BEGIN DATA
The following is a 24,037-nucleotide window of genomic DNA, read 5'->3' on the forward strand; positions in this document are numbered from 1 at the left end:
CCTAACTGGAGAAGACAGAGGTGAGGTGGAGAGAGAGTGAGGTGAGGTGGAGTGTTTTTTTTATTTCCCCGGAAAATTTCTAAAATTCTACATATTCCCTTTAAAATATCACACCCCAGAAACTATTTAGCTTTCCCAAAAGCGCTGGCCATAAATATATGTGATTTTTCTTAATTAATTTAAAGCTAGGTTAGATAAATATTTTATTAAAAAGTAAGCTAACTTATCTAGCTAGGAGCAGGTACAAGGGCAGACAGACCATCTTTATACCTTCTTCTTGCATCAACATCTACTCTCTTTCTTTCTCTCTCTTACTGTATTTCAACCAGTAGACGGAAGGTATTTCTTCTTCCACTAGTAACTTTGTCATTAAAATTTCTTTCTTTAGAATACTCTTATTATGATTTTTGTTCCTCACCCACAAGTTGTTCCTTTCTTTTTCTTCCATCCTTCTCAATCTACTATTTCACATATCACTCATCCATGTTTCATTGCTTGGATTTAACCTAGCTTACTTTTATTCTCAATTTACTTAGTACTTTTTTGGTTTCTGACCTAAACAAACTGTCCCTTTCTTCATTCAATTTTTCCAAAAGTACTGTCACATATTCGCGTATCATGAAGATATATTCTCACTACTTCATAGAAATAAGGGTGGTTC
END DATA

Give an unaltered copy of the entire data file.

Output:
The following is a 24,037-nucleotide window of genomic DNA, read 5'->3' on the forward strand; positions in this document are numbered from 1 at the left end:
CCTAACTGGAGAAGACAGAGGTGAGGTGGAGAGAGAGTGAGGTGAGGTGGAGTGTTTTTTTTATTTCCCCGGAAAATTTCTAAAATTCTACATATTCCCTTTAAAATATCACACCCCAGAAACTATTTAGCTTTCCCAAAAGCGCTGGCCATAAATATATGTGATTTTTCTTAATTAATTTAAAGCTAGGTTAGATAAATATTTTATTAAAAAGTAAGCTAACTTATCTAGCTAGGAGCAGGTACAAGGGCAGACAGACCATCTTTATACCTTCTTCTTGCATCAACATCTACTCTCTTTCTTTCTCTCTCTTACTGTATTTCAACCAGTAGACGGAAGGTATTTCTTCTTCCACTAGTAACTTTGTCATTAAAATTTCTTTCTTTAGAATACTCTTATTATGATTTTTGTTCCTCACCCACAAGTTGTTCCTTTCTTTTTCTTCCATCCTTCTCAATCTACTATTTCACATATCACTCATCCATGTTTCATTGCTTGGATTTAACCTAGCTTACTTTTATTCTCAATTTACTTAGTACTTTTTTGGTTTCTGACCTAAACAAACTGTCCCTTTCTTCATTCAATTTTTCCAAAAGTACTGTCACATATTCGCGTATCATGAAGATATATTCTCACTACTTCATAGAAATAAGGGTGGTTC